Sophie did approach me as soon as the trip started. I was flattered that she wanted to talk. She was smart and serious and clearly had a good heart. Also, she could have been the twin of my older daughter at 17, her name is my daughter’s middle name, and I had watched my daughter get married only a week before. [Sentence deleted]
She did ask me about “Guns, Germs and Steel” and said she felt it presented a Eurocentric colonialist view.
But I remember my answer differently than she does. I said I’d suggested it for two reasons: much of it is about how germs changed history, which I would be talking about. And its opening scene is set in Peru, with Pizarro capturing the Incan emperor, Atahualpa. Jared Diamond’s thesis, I argued, was not a racist one saying European culture was inherently superior. He was showing why 10,000 years of Eurasian and Pan-American history had made it possible for Pizarro to sail to Peru and capture Atahualpa, rather than Atahualpa sailing to Europe to capture the King of Spain.
Eurasians had geographical luck on their side, simply because their continent was oriented east-west with wide temperate zones, rather than north-south with deserts and jungles: inventions like gunpowder could spread from China to Spain. Unlike Africa and the Americas, it had many docile, easily domesticated animals. Eurasians got diseases like proto-measles from those animals and became immune, while the Incas never did. As far as I could tell, I said, Diamond was no racist. His book has a scene in which one of the New Guinea guides on his bird-watching trip asks: “Why do white people have all the cargo?” Diamond said the guide was just as smart as he was, but he and all his ancestors grew up on an isolated, mountainous island and so their civilization advanced more slowly.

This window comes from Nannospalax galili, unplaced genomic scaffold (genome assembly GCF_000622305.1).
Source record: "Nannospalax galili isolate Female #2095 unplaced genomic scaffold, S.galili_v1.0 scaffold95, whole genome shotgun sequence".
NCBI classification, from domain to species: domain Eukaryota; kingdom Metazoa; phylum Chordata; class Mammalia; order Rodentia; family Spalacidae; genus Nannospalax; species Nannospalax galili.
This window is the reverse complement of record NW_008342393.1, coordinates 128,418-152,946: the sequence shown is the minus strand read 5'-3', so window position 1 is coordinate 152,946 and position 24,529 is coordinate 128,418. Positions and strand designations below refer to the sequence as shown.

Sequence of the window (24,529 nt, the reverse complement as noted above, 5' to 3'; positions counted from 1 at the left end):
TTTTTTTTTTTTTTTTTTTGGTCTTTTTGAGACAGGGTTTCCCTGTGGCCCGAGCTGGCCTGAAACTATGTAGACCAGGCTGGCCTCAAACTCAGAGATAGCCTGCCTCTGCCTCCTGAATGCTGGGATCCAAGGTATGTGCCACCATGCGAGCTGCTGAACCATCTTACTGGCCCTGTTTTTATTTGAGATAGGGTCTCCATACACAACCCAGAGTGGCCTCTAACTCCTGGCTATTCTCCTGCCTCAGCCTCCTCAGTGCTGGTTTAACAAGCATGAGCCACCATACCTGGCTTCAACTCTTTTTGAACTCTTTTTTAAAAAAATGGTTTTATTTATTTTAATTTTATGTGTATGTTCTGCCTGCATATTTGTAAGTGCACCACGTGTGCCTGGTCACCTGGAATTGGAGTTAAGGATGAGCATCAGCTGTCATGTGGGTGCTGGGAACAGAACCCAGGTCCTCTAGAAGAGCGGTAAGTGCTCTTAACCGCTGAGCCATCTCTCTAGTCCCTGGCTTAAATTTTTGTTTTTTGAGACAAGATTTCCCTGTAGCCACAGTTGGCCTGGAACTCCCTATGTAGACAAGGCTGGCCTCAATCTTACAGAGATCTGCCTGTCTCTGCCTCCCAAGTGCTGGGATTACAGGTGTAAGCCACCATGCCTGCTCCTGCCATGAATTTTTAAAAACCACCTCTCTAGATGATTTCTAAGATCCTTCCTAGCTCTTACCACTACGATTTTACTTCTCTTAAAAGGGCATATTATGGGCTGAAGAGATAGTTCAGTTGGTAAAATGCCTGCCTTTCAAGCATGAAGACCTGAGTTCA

Sophie is quoted as saying she “backed down, apologized and “felt terribly guilty.”
That is not how I remember it. I remember the conversation continuing, with her asking me how I felt about Medicare for All, charter schools and standardized tests. I said I had just become eligible for Medicare but had stayed on my Guild-Times insurance because I liked it. I was — and am — very much in favor of universal health care, but not necessarily solely through the Medicare bureaucracy because I like having choices. On the second question, I said my kids had gone to local schools in South Africa and France that were the equivalent of “charter schools” and had gotten very good educations; it all depended on how the schools were run.